Congratualations Rhonda HH! She won a copy of Homeward Bound.
As I began reviewing Chapter 5 (DIY food cultures) for this post, I couldn’t help but wonder if part of the appeal of pocket page scrapbooking has to do with scrapbookers (and potential scrapbookers) spending more time on DIY food, parenting, and other pursuits, leaving less time that is free for scrapbooking. It’s perhaps a bit of a stretch. At the same time, there are prolific scrapbookers out there emphasizing all the DIY food they prepare. Perhaps, it is really just a chicken and the egg question. Which came first, “modern homemaking” or the tools that enable us to share more of our lives with the world?
Both Chapter 5 (DIY food culture: gardening, canning) and 6 (DIY parenting: home birth, attachment parenting, homeschooling) provide additional examples of “opting out” rather than changing the system. In other words, instead of working to improve food safety, those of means (whether financial capital or social capital or both) turn inward. They grow their own food or buy organic food at the farmer’s market and prepare everything from scratch. They remove their children from public schools rather than working to reform the public schools. Much of the criticisms of opting out have already been covered by Matchar in the book and also by me in my analysis. The basic argument comes down to this:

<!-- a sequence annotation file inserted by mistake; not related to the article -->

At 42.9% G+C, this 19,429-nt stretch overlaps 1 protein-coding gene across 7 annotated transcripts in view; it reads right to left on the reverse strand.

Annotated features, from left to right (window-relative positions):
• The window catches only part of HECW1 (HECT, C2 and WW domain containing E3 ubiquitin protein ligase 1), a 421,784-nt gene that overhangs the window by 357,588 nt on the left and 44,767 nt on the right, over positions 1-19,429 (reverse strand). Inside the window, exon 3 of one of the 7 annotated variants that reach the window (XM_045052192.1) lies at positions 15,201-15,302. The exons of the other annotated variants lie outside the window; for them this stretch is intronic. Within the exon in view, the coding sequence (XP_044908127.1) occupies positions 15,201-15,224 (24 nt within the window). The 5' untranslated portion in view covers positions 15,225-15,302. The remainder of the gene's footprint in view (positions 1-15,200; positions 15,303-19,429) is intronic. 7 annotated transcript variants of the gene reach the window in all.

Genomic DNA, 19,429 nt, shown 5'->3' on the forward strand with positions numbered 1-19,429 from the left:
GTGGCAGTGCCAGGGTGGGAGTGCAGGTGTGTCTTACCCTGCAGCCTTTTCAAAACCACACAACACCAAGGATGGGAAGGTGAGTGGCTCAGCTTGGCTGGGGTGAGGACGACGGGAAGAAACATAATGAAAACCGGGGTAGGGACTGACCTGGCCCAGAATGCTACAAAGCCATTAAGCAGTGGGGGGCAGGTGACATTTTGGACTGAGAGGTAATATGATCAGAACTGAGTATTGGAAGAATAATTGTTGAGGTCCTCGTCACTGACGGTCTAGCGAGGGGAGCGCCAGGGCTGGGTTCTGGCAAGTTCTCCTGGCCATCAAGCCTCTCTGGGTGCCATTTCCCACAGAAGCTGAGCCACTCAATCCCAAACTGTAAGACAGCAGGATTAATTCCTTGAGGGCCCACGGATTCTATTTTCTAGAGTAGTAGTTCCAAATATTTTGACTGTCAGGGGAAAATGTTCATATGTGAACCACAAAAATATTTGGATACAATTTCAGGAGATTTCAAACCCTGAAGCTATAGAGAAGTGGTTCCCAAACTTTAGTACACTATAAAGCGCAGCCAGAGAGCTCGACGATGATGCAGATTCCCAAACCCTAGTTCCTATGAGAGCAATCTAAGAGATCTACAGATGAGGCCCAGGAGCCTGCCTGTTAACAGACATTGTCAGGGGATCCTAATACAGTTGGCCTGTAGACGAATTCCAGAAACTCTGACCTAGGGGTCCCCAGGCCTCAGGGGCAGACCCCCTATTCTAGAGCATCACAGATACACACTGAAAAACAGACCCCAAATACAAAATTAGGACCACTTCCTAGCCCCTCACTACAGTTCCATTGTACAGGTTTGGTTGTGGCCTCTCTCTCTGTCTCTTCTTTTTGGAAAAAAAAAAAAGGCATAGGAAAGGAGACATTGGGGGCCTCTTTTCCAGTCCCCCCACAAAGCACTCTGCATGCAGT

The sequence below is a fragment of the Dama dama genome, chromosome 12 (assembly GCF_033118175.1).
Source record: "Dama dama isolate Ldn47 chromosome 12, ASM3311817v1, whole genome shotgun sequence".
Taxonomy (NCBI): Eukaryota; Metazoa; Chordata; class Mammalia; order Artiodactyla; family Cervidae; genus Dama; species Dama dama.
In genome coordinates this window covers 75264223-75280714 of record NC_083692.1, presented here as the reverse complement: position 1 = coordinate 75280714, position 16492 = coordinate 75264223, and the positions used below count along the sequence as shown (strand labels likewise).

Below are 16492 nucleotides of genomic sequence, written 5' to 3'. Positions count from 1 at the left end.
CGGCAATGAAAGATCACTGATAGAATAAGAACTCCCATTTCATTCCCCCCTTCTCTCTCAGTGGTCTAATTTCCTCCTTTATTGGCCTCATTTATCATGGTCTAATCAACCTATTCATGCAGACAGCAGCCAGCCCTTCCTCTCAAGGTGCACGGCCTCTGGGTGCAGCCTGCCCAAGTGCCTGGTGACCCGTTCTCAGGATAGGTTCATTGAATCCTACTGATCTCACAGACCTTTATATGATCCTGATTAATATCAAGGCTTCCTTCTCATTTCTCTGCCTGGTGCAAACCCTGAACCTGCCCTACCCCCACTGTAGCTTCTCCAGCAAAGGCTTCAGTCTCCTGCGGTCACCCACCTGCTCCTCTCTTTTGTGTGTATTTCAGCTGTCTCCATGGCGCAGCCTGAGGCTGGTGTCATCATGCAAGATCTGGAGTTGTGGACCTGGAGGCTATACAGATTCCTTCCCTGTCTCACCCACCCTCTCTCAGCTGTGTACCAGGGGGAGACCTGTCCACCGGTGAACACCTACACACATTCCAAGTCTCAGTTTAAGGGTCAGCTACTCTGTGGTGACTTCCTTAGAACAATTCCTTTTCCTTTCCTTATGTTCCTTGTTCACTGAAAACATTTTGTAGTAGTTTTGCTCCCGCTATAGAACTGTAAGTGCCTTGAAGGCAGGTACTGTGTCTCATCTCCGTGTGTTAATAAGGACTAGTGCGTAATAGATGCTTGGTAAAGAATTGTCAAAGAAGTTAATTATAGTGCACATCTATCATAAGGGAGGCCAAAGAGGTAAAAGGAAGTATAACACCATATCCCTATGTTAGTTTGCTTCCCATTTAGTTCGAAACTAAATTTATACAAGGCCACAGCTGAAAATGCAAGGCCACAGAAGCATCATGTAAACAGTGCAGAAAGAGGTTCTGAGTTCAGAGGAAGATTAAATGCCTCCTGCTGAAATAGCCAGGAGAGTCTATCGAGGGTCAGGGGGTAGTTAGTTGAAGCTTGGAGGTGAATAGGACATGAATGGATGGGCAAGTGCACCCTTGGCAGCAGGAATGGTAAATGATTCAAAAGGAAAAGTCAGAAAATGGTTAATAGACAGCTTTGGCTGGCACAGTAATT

Changing the system benefits everyone, whereas opting out mainly benefits yourself and your family.
In Chapter 8, however, Matchar talks to women who argue that changing the system (i.e., corporate culture) is insufficient. Opting out is the solution to workplace problems such as inadequate maternity leave policies. It is unclear why her respondents believe that changing the workplace to be more family friendly, reliable, and stimulating isn’t doable.
Opting out presents a new set of challenges, too. For example, even a workplace with the minimum of maternity leave policies at least has a policy. Opting out as an online entrepreneur offers no maternity policy beyond whatever the entrepreneur makes it to be.
At this point, I’m really interested in learning how corporate culture is changing or evolving to account for the growing number of potential employees (and customers) who are opting out and pursuing DIY-lifestyles.